Associate Professor of Pathology


Dr. Lorenz received her B.S. in biology from Stanford University and her M.D. and Ph.D. in immunology from Washington University in St. Louis. She completed residency in Clinical Pathology at Barnes-Jewish Hospital, while also doing postdoctoral research in Gastrointestinal Biology at Washington University in St. Louis.  She then joined the Washington University faculty as an Assistant Professor of Pathology and Medicine, where she also served as Medical Director of the Joint Clinical Immunology Laboratory for Barnes-Jewish and St. Louis Children’s Hospitals and Associate Director of the Laboratory Medicine Residency Training Program.  Dr. Lorenz joined the UAB Department of Pathology in 2002.  She is currently Associate Director of the Pathology Residency Training Program and Director of the Summer in Biomedical Sciences Undergraduate Research Program at UAB.

Dr. Lorenz’s research focuses on the interaction between gastrointestinal mucosal cells and luminal antigens.  A major topic of investigation is the cellular immune response to Helicobacter in a mouse model of gastric infection and inflammation. This infection results in life-long colonization and gastric inflammation and is involved in the pathogenesis of peptic ulcer disease, gastric adenocarcinoma and mucosa-associated lymphoid tissue (MALT) lymphoma. Her laboratory established the essential role of the adaptive immune response in Helicobacter-induced gastric pre-neoplastic lesions and is characterizing the T cell response generated to the bacterium. The second area of focus in her laboratory is the role of the intestinal epithelium and innate immune responses in the development of inflammatory bowel disease.  We are investigating these interactions in a spontaneous model of colonic inflammation that occurs in the absence of the multidrug resistance protein 1a.

Selected Publications

  1. Lorenz, R.G., and Gordon, J.I.  Use of transgenic mice to study regulation of gene expression in the parietal cell lineage of gastric units. J. Biol. Chem. 268: 26559-26570, 1993.
  2. Guruge, J.L., Falk, P.G., Lorenz, R.G., Dans, M., Wirth, H.P., Blaser, M.J., Berg, D.E., Gordon, J.I.  Epithelial Attachment alters the outcome of Helicobacter pylori infection. PNAS  95:3925-3930, 1998.
  3. Roth, K.A., Kapadia, S.B., Martin, S.M., and Lorenz, R.G.  Cellular immune responses are essential for the development of Helicobacter felis associated gastric pathology. J. Immunol. 163:1490-1497, 1999.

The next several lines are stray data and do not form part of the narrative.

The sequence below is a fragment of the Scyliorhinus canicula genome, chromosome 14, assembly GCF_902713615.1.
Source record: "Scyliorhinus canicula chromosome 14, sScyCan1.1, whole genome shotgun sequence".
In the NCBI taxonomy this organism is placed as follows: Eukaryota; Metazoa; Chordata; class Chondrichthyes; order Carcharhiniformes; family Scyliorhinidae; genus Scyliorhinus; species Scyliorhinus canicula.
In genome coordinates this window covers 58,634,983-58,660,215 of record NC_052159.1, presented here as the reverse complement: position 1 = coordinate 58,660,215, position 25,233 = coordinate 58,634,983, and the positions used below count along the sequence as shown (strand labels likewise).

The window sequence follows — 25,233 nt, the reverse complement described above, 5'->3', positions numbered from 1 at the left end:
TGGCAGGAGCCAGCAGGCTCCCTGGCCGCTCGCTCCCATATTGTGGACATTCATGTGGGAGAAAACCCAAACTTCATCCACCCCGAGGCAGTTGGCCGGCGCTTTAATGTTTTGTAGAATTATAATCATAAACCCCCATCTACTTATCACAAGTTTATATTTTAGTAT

4. Newberry, R.D., Stenson, W.F., and Lorenz, R.G.  Cyclooxygenase-2 dependent arachidonic acid metabolites  are essential modulators of the intestinal immune response to dietary antigen. Nat. Med.5:900-906, 1999 (Cover).
  5. McCracken, V.J., and Lorenz, R.G.  The gastrointestinal ecosystem:  A precarious alliance between epithelium, immunity, and microbiota. Cell. Microbiol. 3:1-11, 2001.
  6. Newberry,  R. D.,  McDonough, J .S.,  Stenson, W. F., and  Lorenz, R. G.    Spontaneous and continuous cycloxygenase-2  dependent prostaglandin  E2  production  by stromal cells in the murine small  intestine lamina propria:   directing  the tone of the intestinal immune response. J. Immunol. 166:4465-4472, 2001.
  7. Newberry, R.D., McDonough, J.S., Stenson, W.F., and Lorenz, R.G. Spontaneous and continuous cycloxygenase-2 dependent prostaglandin E2 production by stromal cells in the murine small intestine lamina propria: Directing the tone of the intestinal immune response. J. Immunol. 166:4465-4472, 2001.
  8. Martin, S.M., Mehta, I.K., Thomas, M.L., Yokoyama, W.M., and Lorenz, R.G.  Development of Intestinal Intraepithelial Lymphocytes, Natural Killer Cells, and Natural Killer 1.1+ T cells in CD45 Deficient Mice. J. Immunol. 166:6066-6073, 2001.
  9. Dube, P.H., Revell, P.A., Chaplin, D.D., Lorenz, R.G., Miller, V.L.  A role for IL-1a in inducing pathologic inflammation during bacterial infection. Proc. Natl. Acad. Sci. USA. 98:10880-10885, 2001.
  10. Newberry, R.D., McDonough, J.S. and Lorenz, R.G. Post-gestational lymphotoxin/lymphotoxin b receptor interactions are essential for the presence of intestinal B-lymphocytes. J. Immunol. 168:4988-4997, 2002.

Preventing, diagnosing, and caring for patients with digestive and liver-related conditions

The University of Alabama at Birmingham Division of Gastroenterology and Hepatology is spearheading the crusade to treat digestive and liver-related disease by promoting clinical education and research in all areas of the specialty. We enhance patient experiences by providing compassionate, competent, professional clinical care through expert physicians, well versed in treating severe and complex gastrointestinal and liver disorders.


Faculty, fellows and staff actively participate in developing new therapies associated with gastrointestinal disorders through comprehensive research facilities and programs within UAB.


The division’s fellowship programs deliver advanced training, superior knowledge and enhanced skills for gastroenterologists and hepatologists of the future.

Patient Care

GI & Hepatology sets the standard of patient care by developing compassionate, patient-centered, and clinically advanced physicians and staff.